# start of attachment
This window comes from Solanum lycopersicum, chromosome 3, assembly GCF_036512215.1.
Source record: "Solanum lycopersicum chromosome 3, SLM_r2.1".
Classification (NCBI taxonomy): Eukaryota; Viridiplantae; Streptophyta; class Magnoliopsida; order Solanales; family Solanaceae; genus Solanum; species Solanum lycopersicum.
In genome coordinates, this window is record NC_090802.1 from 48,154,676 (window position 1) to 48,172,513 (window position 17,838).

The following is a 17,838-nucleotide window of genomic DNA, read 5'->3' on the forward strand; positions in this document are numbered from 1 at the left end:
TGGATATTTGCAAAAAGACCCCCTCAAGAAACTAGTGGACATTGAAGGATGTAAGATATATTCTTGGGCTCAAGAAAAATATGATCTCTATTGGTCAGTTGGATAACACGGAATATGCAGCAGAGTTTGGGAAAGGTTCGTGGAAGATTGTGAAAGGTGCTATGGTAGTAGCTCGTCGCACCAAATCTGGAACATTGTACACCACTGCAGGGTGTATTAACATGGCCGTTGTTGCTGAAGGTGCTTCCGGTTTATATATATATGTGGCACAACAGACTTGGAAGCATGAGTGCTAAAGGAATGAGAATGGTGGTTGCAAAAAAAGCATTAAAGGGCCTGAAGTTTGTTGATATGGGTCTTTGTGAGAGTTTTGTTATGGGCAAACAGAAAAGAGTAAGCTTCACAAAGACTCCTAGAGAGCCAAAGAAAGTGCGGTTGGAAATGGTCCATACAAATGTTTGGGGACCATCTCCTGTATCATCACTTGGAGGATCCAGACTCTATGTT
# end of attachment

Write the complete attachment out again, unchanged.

This window comes from Solanum lycopersicum, chromosome 3, assembly GCF_036512215.1.
Source record: "Solanum lycopersicum chromosome 3, SLM_r2.1".
Classification (NCBI taxonomy): Eukaryota; Viridiplantae; Streptophyta; class Magnoliopsida; order Solanales; family Solanaceae; genus Solanum; species Solanum lycopersicum.
In genome coordinates, this window is record NC_090802.1 from 48,154,676 (window position 1) to 48,172,513 (window position 17,838).

The following is a 17,838-nucleotide window of genomic DNA, read 5'->3' on the forward strand; positions in this document are numbered from 1 at the left end:
TGGATATTTGCAAAAAGACCCCCTCAAGAAACTAGTGGACATTGAAGGATGTAAGATATATTCTTGGGCTCAAGAAAAATATGATCTCTATTGGTCAGTTGGATAACACGGAATATGCAGCAGAGTTTGGGAAAGGTTCGTGGAAGATTGTGAAAGGTGCTATGGTAGTAGCTCGTCGCACCAAATCTGGAACATTGTACACCACTGCAGGGTGTATTAACATGGCCGTTGTTGCTGAAGGTGCTTCCGGTTTATATATATATGTGGCACAACAGACTTGGAAGCATGAGTGCTAAAGGAATGAGAATGGTGGTTGCAAAAAAAGCATTAAAGGGCCTGAAGTTTGTTGATATGGGTCTTTGTGAGAGTTTTGTTATGGGCAAACAGAAAAGAGTAAGCTTCACAAAGACTCCTAGAGAGCCAAAGAAAGTGCGGTTGGAAATGGTCCATACAAATGTTTGGGGACCATCTCCTGTATCATCACTTGGAGGATCCAGACTCTATGTT